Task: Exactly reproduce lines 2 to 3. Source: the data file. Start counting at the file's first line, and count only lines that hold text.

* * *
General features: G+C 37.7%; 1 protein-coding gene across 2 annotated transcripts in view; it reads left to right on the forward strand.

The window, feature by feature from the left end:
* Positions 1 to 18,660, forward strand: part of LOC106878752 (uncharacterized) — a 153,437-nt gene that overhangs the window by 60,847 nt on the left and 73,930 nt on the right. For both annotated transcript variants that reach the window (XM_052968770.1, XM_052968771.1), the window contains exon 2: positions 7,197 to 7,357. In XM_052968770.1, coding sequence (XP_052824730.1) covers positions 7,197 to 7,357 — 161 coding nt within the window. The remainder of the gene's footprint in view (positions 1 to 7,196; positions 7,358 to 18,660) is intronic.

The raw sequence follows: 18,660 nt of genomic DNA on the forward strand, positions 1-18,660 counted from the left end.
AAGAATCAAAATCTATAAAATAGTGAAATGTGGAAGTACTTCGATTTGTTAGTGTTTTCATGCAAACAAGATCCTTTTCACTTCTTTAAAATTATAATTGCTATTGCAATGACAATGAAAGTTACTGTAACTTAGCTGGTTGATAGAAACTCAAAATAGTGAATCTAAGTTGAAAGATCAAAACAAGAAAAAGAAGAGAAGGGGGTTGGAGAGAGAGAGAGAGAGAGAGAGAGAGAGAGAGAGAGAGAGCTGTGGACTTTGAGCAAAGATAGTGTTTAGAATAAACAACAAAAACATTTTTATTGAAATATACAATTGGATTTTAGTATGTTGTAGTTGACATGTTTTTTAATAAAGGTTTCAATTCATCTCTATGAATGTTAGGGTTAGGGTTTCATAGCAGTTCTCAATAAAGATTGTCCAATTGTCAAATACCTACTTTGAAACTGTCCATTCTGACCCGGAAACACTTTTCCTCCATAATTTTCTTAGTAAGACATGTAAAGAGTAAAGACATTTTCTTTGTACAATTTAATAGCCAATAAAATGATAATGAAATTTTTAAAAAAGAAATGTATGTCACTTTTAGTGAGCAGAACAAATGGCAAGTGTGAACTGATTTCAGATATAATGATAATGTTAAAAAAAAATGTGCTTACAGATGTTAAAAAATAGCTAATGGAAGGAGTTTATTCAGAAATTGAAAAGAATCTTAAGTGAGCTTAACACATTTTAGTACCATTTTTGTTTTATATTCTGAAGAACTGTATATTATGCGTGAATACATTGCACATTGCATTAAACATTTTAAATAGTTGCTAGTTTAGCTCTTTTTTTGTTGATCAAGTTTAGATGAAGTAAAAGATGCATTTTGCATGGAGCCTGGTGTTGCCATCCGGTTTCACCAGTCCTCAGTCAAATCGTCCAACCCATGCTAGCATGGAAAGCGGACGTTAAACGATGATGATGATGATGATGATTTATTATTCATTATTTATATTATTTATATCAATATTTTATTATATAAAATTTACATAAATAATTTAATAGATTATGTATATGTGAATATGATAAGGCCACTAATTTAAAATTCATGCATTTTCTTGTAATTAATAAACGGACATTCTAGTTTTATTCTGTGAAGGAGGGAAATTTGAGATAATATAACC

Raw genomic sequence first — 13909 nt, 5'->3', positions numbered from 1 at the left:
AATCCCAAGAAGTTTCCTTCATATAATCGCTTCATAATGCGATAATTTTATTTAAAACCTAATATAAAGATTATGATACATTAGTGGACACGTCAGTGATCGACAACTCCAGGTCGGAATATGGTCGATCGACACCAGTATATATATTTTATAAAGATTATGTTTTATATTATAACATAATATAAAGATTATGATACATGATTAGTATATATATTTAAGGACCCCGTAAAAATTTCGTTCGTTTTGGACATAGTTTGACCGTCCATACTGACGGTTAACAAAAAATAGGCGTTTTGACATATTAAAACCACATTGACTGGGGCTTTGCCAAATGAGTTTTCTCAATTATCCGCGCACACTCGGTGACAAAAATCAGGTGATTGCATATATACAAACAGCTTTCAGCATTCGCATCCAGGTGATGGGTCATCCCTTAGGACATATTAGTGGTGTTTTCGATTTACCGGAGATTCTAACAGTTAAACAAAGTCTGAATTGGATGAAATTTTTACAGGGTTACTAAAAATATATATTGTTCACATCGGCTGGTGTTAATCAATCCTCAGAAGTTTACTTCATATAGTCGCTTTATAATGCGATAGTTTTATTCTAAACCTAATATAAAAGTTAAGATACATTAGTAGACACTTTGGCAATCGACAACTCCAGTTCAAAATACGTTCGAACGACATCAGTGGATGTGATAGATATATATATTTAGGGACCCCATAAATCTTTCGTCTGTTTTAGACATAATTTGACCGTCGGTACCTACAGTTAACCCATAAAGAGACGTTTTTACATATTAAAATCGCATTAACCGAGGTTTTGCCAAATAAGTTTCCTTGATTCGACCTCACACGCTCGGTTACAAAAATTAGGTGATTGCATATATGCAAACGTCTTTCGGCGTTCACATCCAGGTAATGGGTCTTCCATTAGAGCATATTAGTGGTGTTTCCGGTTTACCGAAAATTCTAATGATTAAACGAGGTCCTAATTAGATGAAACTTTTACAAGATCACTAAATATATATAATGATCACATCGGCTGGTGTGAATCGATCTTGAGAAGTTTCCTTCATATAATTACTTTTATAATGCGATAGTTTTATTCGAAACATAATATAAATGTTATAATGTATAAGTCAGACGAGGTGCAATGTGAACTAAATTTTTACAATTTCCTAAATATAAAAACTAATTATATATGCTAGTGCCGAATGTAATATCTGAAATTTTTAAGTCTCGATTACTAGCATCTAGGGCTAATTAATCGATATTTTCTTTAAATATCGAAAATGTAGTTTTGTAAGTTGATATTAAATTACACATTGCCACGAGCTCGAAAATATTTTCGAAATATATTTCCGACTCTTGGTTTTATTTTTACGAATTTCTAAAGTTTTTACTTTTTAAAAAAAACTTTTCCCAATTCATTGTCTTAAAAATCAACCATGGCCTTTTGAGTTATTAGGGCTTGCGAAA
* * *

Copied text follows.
The window, feature by feature from the left end:
* Positions 1 to 18,660, forward strand: part of LOC106878752 (uncharacterized) — a 153,437-nt gene that overhangs the window by 60,847 nt on the left and 73,930 nt on the right. For both annotated transcript variants that reach the window (XM_052968770.1, XM_052968771.1), the window contains exon 2: positions 7,197 to 7,357. In XM_052968770.1, coding sequence (XP_052824730.1) covers positions 7,197 to 7,357 — 161 coding nt within the window. The remainder of the gene's footprint in view (positions 1 to 7,196; positions 7,358 to 18,660) is intronic.